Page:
Jeremy Hunt has played down hopes ministers will reverse plans to raise energy bills from April after the UK narrowly avoided recession.
The chancellor warned the economy was not out of the woods yet after growth flatlined in the last three months of last year.
The preliminary estimate meant the UK did not meet the technical definition of a recession – two consecutive quarters of declining gross domestic product (GDP).
But while Mr Hunt said the figures showed an underlying resilience he added “we are not out of the woods. Inflation is still much too high and it is causing pain for families up and down the country, which is why we need to stick to our plan to halve inflation.”
He also indicated that there was no headroom for a “major new initiative” to help households with energy bills, which are set to soar from April.
The energy price guarantee is due to rise from £2,500 to £3,000 a year on average, despite the wholesale cost of energy falling.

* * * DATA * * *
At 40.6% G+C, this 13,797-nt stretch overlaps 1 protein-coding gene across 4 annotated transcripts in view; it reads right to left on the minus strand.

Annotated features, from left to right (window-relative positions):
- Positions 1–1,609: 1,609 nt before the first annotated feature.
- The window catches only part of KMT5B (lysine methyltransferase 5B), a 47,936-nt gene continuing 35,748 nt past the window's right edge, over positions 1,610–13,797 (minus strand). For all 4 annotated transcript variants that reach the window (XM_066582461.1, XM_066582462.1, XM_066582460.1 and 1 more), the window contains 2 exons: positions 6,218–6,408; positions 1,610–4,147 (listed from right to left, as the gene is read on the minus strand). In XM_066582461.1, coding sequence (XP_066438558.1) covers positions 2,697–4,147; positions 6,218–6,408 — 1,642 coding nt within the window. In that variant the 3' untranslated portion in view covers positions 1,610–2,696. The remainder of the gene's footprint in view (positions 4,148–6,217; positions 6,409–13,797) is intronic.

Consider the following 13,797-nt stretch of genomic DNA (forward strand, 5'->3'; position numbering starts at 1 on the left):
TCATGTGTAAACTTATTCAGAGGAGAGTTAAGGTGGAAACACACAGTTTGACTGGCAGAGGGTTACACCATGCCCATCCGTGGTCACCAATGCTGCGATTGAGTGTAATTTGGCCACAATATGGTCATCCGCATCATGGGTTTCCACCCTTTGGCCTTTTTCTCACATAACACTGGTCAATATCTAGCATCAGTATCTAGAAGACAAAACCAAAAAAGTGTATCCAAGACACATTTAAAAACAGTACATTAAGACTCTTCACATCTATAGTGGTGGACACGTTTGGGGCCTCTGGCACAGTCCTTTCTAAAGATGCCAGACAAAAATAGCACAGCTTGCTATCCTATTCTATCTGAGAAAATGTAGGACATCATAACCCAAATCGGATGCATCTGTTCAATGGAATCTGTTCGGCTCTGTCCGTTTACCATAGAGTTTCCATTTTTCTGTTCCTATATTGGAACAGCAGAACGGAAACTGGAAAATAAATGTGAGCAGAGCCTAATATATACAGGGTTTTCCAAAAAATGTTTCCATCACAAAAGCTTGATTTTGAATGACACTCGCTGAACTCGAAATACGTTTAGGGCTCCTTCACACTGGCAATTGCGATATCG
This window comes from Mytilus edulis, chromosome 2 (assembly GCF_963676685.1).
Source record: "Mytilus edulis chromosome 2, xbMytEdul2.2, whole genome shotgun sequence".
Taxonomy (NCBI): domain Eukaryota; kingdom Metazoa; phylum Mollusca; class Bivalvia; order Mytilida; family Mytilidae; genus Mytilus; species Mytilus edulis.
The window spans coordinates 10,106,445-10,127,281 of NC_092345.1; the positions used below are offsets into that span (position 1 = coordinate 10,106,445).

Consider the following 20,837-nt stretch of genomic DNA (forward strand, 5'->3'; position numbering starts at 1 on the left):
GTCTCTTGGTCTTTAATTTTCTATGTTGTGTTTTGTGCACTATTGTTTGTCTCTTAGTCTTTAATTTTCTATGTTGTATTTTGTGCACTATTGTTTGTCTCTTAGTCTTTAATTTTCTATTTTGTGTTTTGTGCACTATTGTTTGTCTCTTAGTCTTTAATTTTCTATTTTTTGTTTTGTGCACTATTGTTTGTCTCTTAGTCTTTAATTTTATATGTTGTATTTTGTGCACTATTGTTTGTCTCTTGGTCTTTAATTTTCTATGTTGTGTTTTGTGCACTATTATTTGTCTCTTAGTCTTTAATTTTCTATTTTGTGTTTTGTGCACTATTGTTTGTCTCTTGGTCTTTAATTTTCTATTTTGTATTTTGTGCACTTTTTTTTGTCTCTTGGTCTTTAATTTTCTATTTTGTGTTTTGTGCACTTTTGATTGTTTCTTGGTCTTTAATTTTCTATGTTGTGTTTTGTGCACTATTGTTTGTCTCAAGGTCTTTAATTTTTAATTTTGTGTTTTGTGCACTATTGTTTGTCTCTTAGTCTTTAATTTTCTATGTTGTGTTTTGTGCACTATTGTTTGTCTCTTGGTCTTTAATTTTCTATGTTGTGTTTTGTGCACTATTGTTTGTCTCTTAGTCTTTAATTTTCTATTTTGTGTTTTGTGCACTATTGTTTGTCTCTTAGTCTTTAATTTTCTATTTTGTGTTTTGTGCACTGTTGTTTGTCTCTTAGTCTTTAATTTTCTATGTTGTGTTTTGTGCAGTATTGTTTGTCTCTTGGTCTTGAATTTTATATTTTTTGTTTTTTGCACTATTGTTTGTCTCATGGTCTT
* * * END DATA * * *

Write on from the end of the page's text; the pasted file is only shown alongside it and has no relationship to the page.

Asked if he was ruling out more support, the chancellor said: “We constantly keep the help we can give families under review.
“But if you’re saying ‘do I think we’re going to have the headroom to make a major new initiative to help people?’ I don’t think the situation would have changed very significantly from the autumn statement, which was just three months ago.”
He said that ministers know how tough it is for many people to deal with huge spikes in energy bills.
But he added: “We also have to be responsible with public finances.”
The government announced a windfall tax on soaring energy profits last year after sustained pressure from Labour on the issue.
But Mr Hunt said that as energy prices had come down so too had the receipts from the windfall levy.
“So we have to look at everything in the context of what is responsible for public finances, because if we don’t, we’ll just see interest rates go up and then everyone who has a mortgage up and down the country will face a different kind of cost,” he said.
Consumer journalist Martin Lewis has urged Mr Hunt to halt plans to raise bills and spoken of a “frightening” rise in fuel poverty because of the cost of living crisis.
He has written to the chancellor to warn that 1.7 million people could be pulled into hardship if he does not freeze prices this spring.
Mr Lewis said that pushing back the price hike would be both “practical and fair” and help people survive until bills begin to fall later in the year.